Macro clouds hang over Asia-Pacific real estate market

septiembre 2016

Macroeconomic factors – including slowing Chinese growth and expectations of rising rates in the US – are weighing on Asia-Pacific real estate, although Australia and Japan offer value in the near term, writes Sandip Bhalsod.

 

From the high-rise office towers of Shanghai to Melbourne’s leafy suburbs, Asia-Pacific real estate comprises a vast and diverse range of assets. But common macroeconomic trends are hampering property markets across the region. Tepid global growth, a gradual slowdown in the Chinese economy and the prospect of interest-rate hikes in the US will all have a significant influence on Asian real estate over the next five years.

We expect Asia-Pacific real estate to return 4.6 per cent per annum between 2016 and 2020. The outlook varies markedly by geography and sector, however. Australia and Japan will see the strongest performance thanks to supportive monetary policy environments.  Capital growth will be the main driver of returns as robust investor appetite – coupled with a scarcity of assets – pushes valuations higher. Meanwhile, Asia’s smaller economies are likely to struggle as they are more vulnerable to macroeconomic risks. 

 

Global Total Return Forecast, %p.a.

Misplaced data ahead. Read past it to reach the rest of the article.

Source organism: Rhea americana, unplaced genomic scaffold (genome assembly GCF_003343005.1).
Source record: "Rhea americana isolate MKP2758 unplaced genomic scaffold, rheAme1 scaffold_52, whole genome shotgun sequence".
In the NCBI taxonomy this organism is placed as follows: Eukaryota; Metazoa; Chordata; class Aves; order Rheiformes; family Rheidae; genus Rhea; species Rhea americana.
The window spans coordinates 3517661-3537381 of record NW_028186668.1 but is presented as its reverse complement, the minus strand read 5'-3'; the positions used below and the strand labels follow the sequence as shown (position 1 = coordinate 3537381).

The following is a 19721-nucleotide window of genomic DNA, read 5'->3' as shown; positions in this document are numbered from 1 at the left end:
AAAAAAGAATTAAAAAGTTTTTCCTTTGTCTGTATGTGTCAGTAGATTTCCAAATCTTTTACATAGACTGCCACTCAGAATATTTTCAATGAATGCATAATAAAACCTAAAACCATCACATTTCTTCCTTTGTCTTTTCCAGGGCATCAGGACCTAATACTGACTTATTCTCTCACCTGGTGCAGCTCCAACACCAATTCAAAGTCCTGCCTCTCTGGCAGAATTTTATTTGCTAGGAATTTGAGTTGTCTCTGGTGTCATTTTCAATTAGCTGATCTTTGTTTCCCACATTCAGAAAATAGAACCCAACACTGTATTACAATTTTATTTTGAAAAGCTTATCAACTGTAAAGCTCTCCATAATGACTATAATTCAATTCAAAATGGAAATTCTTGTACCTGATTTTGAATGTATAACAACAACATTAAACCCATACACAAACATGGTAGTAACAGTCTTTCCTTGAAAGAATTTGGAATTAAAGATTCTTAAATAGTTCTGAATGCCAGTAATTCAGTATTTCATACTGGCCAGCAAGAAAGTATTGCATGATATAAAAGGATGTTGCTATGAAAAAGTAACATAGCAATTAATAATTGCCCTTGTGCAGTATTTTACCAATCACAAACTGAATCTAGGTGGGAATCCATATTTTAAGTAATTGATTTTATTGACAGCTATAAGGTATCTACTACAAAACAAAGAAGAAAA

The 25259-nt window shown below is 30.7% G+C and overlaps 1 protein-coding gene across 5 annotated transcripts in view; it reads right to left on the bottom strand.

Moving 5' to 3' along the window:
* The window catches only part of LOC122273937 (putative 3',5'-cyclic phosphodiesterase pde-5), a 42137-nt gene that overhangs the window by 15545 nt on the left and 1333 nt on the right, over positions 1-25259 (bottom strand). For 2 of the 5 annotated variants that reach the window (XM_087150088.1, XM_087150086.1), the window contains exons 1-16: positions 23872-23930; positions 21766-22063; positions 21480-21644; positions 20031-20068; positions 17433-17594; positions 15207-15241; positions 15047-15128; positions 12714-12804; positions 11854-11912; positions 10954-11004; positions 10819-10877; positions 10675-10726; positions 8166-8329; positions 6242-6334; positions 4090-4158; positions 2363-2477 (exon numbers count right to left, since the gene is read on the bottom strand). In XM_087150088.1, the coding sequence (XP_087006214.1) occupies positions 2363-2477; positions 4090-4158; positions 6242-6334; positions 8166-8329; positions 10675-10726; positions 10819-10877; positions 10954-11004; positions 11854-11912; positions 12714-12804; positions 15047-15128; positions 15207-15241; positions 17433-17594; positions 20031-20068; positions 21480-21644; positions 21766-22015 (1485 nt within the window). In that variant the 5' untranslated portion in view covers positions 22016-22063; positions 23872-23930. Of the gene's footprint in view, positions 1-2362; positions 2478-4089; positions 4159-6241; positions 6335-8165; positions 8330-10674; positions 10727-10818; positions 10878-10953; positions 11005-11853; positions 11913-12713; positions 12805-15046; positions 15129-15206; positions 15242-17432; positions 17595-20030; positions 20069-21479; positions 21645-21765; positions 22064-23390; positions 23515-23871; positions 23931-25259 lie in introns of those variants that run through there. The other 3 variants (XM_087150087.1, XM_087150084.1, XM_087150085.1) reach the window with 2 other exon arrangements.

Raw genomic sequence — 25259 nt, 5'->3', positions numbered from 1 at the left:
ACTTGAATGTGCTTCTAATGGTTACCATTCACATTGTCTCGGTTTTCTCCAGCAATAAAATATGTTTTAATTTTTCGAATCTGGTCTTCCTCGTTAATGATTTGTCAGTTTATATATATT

Source: Aviva Investors, August 2016

 

Demand Down Under

Based on our latest forecasts, Australian property is one of few markets where value can be identified. The Reserve Bank of Australia is likely to maintain its accommodative monetary policy after cutting interest rates by 25 basis points twice in 2016. Widening spreads between real estate and other asset classes will attract more capital into the commercial property market.

Overseas investors have dominated recent purchases. This trend is likely to continue as absolute property yields in Australia remain relatively high by international standards. This holds true even with further yield compression factored into our 2016 forecast. For example, prime Australian office net yields are expected to reach 5.5 per cent in 2016, compared with an average of 4.4 per cent in mainland Europe. 

Investor appetite is likely to remain focused on the prime office market. The annual return forecast for the next five years is 6.9 per cent, although this performance will be front-loaded. Occupier demand mirrors the current two-speed economy in Australia, with recovery limited to Sydney and Melbourne. Perth’s mining-dominated occupier base is struggling, despite commodity prices having stabilised this year.

The prime retail sector should outperform over the next five years, with annual returns of 6.8 per cent. Prime pitches are likely to benefit from continued demand from international retailers, trend levels of supply and buoyant tourism.

Japan offers value

In our view, Japan will be the region’s best-performing real estate market over the next five years, with annual returns of 6.8 per cent. However, investors excited by this prospect should be aware that the bulk of these returns will materialise in 2016, with returns fading thereafter. Shinzo Abe’s latest fiscal stimulus package – coupled with the likelihood of further monetary easing by the Bank of Japan in September – should create a supportive environment for property, although questions remain over the long-term effectiveness of the so-called ‘Abenomics’ programme.